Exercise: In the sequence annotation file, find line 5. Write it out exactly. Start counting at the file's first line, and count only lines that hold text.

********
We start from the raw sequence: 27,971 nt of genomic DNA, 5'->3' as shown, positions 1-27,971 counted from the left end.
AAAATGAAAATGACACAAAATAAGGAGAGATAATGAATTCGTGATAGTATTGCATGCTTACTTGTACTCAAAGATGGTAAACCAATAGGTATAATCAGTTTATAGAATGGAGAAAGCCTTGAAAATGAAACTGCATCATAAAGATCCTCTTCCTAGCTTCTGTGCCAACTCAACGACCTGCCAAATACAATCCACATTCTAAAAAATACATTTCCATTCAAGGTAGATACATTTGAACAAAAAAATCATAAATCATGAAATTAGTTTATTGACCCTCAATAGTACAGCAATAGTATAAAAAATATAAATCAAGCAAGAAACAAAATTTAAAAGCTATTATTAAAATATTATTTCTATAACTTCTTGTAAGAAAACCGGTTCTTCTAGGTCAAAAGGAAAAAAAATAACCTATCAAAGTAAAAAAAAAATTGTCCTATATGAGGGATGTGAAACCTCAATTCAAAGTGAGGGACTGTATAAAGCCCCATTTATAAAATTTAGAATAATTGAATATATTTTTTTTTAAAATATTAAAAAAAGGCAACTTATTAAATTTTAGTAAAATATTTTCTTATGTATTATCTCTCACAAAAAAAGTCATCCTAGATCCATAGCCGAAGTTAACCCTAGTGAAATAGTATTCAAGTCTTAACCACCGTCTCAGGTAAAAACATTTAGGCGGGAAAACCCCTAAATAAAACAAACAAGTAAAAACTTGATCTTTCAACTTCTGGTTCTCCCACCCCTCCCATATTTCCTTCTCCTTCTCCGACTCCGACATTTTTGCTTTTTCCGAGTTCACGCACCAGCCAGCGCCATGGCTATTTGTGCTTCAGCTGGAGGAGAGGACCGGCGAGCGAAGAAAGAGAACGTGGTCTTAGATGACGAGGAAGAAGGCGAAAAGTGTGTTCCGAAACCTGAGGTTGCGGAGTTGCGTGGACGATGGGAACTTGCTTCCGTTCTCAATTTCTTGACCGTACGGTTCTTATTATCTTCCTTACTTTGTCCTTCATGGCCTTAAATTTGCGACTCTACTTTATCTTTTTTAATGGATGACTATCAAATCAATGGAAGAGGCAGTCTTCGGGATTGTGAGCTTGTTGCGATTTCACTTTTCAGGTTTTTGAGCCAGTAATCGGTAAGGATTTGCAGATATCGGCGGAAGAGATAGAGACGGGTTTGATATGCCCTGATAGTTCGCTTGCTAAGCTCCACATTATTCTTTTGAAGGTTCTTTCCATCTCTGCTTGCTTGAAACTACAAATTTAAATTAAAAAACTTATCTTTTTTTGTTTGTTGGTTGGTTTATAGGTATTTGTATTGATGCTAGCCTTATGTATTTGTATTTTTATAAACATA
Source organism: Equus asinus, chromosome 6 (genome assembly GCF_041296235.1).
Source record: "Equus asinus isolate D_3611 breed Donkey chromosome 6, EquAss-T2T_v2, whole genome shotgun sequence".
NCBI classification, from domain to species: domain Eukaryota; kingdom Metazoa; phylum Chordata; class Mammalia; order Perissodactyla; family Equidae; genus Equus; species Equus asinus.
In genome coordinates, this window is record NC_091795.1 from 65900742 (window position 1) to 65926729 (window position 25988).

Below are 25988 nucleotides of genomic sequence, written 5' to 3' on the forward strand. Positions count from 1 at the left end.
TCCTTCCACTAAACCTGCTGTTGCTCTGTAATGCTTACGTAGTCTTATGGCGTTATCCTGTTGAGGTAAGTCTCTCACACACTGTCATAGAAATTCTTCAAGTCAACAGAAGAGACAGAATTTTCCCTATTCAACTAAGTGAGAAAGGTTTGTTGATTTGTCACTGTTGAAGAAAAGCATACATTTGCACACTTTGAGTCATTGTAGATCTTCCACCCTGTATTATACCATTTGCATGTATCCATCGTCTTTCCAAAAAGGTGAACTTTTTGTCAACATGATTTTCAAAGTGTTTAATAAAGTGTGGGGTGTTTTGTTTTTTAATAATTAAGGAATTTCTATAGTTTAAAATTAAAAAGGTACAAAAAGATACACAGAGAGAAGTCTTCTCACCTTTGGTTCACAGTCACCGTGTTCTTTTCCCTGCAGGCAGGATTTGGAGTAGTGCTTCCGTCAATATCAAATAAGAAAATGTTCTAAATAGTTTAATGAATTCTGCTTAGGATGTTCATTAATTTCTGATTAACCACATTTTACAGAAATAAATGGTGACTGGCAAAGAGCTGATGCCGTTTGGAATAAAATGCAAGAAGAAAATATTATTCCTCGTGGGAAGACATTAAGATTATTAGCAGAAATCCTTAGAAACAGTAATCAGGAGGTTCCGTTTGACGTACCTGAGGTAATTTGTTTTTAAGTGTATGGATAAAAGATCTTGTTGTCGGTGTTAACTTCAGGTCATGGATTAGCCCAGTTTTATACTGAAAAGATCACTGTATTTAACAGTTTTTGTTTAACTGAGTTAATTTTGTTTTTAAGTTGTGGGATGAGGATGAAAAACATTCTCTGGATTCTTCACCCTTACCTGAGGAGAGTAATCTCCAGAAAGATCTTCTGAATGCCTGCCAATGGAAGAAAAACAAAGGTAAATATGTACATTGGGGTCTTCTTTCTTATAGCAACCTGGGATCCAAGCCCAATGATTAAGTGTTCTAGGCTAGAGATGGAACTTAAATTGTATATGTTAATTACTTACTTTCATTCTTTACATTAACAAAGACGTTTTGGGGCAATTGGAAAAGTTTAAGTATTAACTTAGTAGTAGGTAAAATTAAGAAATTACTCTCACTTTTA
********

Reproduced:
NCBI classification, from domain to species: domain Eukaryota; kingdom Metazoa; phylum Chordata; class Mammalia; order Perissodactyla; family Equidae; genus Equus; species Equus asinus.